Posted Feb 23 2010 11:51AM
If we polled every NBA fan out there and asked them for their dream Finals matchup, I'm guessing about 90 percent would say "Lakers-Cavs." This has been the case for the past two seasons. Once we got nostalgia out of the way with the Boston-L.A. Finals in 2008, everyone's attention turned to the Kobe-LeBron battle for the "best player alive" title. I'm not knocking a potential Lakers-Cavs Finals. I'm just saying that we might be ignoring a better series.
Did you watch last Thursday's Cavs-Nuggets game? LeBron James casually threw up a 43-point, 15-assist, 13-rebound triple-double, only to be outdone by Carmelo Anthony, who hit the game-winner, right in LeBron's mug for a 118-116 overtime victory on the road at The Q. It wasn't just a good game, it was an epic game -- about as good and dramatic and riveting as a regular season game can possibly get.
It was so good that it had players like Dwyane Wade and Chris Paul tweeting about it a few minutes after it ended. After the game I remember thinking, "What could possibly be better than watching seven games of a high-stakes Bron and Melo duel for the championship?" The answer is: nothing.
What made last Thursday's game such an instant classic is that LeBron and Melo were both tasked with checking each other. That is key. Bill Russell vs. Wilt Chamberlain was a great rivalry not only because Boston and Philadelphia were always battling for league supremacy, but also because Wilt and Russ fought from tipoff until the game-ending buzzer. It's something we can't say for Magic vs. Bird. It's also something we can't say about a potential Kobe vs. LeBron battle. Save for maybe the last five minutes of the game, we wouldn't see Bron and Kobe squaring off against each other too often. Nothing can approach a Lakers-Cavs Final when it comes to star power and the drama of the world's two best players trying to settle the "Who's The Man?" debate. That's abstract stuff, though. I'm talking about something very tangible, I'm talking aesthetics. A Cavs-Nuggets Final means that we'd get Bron vs. Melo -- literally -- for 40 to 45 minutes a game over an entire series. Think about that.
Six years ago, around this time, Melo and Bron were rookies battling each other for the Rookie of the Year award. It was the rivalry that was supposed to transfix the NBA public for the next 15 years. LeBron vs. Carmelo. They would have been picks 1 and 2, if Joe Dumars hadn't made the worst Draft selection of the new millennium. It never happened, though. Gradually, LBJ kind of left Melo in his dust. It became a LeBron vs. Kobe or a LeBron vs. D-Wade thing. Melo's Denver squads were always competitive, but he was always out there in the margins, sort of hovering right outside of the "elite of the elite" club. This is the first year that someone could argue Melo as the league's MVP and do it with a straight face. This is where we always thought we'd be: LeBron and Carmelo leading elite teams and playing better inidividual basketball than just about every other human being on the planet.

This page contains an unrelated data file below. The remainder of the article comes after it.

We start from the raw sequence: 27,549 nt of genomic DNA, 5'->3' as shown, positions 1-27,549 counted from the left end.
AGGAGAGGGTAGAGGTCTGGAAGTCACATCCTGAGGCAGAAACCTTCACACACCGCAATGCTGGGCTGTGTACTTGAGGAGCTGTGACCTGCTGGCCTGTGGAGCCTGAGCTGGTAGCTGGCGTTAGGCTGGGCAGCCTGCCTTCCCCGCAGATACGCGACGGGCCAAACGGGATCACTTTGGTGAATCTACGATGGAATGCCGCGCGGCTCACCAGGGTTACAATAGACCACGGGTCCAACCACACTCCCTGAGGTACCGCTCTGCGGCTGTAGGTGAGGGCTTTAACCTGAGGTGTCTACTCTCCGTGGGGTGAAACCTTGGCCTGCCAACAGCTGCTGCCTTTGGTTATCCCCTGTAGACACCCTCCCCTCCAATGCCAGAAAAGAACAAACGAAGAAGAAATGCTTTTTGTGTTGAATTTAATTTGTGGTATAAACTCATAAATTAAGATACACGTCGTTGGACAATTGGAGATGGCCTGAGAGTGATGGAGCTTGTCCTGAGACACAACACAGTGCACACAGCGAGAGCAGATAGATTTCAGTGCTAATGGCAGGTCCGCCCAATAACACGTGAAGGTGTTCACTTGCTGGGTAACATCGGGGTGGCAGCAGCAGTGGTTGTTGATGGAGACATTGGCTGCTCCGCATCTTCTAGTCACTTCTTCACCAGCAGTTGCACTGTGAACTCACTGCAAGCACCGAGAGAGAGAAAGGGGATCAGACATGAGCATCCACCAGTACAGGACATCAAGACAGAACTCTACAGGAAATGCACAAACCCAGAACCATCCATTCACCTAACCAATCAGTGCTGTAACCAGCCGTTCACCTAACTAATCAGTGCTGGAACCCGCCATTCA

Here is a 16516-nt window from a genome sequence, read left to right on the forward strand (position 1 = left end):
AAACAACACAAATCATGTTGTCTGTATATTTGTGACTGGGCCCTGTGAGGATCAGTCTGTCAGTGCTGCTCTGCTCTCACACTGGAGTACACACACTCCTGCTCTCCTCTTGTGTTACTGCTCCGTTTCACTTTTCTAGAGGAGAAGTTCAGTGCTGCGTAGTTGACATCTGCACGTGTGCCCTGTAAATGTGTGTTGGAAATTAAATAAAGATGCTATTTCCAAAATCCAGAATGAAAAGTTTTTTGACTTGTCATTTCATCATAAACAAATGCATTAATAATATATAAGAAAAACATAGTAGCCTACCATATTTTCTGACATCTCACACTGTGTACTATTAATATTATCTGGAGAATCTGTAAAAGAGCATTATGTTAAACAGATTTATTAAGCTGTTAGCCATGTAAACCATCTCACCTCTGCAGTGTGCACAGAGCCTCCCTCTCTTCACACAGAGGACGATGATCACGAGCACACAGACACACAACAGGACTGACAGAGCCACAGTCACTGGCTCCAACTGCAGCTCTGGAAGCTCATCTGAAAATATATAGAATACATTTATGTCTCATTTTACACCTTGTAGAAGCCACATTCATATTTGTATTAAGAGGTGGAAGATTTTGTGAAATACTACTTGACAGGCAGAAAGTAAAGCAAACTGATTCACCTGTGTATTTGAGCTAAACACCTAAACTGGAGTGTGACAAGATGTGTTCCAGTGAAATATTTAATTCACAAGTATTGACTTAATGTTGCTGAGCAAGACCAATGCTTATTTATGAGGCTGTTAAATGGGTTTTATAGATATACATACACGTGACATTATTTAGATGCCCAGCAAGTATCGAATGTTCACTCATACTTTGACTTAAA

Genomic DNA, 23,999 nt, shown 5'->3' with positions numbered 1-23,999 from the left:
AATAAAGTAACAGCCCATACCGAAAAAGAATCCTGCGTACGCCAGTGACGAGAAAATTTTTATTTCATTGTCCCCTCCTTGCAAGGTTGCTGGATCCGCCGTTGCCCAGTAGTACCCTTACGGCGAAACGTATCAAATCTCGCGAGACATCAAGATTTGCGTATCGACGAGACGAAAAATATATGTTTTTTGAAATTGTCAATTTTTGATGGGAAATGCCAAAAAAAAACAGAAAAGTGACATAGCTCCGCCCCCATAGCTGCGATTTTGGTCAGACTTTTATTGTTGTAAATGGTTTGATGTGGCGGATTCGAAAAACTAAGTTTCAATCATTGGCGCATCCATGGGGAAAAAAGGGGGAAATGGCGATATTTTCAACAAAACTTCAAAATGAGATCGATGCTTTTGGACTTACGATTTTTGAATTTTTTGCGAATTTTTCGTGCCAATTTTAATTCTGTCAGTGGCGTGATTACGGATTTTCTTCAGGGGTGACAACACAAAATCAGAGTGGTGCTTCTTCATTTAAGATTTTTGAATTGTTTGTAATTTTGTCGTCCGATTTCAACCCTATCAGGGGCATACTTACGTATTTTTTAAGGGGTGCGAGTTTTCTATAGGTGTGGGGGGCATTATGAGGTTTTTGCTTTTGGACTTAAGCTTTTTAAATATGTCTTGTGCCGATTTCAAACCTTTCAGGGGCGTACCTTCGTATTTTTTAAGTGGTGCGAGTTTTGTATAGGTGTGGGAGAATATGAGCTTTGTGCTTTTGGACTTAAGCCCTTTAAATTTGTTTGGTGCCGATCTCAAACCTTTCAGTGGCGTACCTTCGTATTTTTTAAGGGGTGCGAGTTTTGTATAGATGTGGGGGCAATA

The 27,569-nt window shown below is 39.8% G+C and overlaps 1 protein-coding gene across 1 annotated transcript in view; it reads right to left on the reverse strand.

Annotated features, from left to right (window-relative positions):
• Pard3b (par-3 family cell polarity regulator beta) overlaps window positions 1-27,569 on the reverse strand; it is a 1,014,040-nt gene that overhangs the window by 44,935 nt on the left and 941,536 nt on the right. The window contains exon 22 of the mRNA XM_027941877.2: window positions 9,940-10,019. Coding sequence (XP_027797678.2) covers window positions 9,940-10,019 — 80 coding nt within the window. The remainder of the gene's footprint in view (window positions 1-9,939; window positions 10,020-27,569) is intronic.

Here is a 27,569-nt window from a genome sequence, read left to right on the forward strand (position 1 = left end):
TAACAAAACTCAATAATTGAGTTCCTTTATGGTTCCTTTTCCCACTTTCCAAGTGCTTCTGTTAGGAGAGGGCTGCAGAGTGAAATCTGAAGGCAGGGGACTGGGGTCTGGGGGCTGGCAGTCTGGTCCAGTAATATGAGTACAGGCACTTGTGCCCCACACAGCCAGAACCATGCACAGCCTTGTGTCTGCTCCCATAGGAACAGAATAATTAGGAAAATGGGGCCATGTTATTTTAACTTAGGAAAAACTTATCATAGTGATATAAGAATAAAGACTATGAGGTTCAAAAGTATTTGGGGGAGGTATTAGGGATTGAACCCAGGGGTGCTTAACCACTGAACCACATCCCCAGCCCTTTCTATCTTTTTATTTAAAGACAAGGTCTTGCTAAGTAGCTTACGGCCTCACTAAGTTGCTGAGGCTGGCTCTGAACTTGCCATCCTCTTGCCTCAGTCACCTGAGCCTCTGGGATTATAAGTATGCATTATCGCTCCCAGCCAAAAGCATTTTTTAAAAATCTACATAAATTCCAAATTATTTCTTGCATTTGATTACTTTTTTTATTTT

Last Thursday's game was a bit of a coronation for the LeBron-Carmelo rivalry, because, to be honest, their head-to-head games up to that point had been underwhelming. Before Melo's 40-point gem, he averaged just under 20 ppg in his previous 11 games against the Cavs. LeBron wasn't much better, averaging a pedestrian (for him) 23 ppg in those same 11 games. Neither of them shot particularly well and none of the games was as hyper-competitive as last week's classic. Thursday's game featured two virtuosos engaging in one-upmanship that we haven't seen in a while. Take any position battle -- whether it's Kobe vs. Wade or Chris Paul versus Deron Williams -- and it'd still fall short of the epic battle LeBron and Carmelo waged. Each time down the court in that fourth quarter we saw two of the league's three best players stare at each other and go to work. One was saying, "I'm not going to let you score on me" and the other was saying, "There's nothing you can do to stop me." And it's true isn't it?
Late in the fourth quarter, Melo had Bron isolated on the left wing. He jab-stepped toward the lane and then, on a dime, spun back to his left and dropped in a finger roll. The play was mildly embarrassing for Bron, but he casually jogged up the court with a "What am I supposed to do? He's Carmelo" look on his face and tried to get him back. There's something very compelling about two of the best players to ever pick up a basketball being virtually helpless when faced with the task of stopping each other. I want to see that as often as possible.
Imagine a seven games of Bron vs. Melo for all the chips. It could happen. It should happen. It needs to happen. Now let's get Melo a puppet and start the campaign.
Vincent Thomas writes "The Commish" column for SLAM Magazine and is a contributing commentator for ESPN. You can e-mail him here or follow him on twitter.
The views on this page do not necessarily reflect the views of the NBA, its clubs or Turner Broadcasting.
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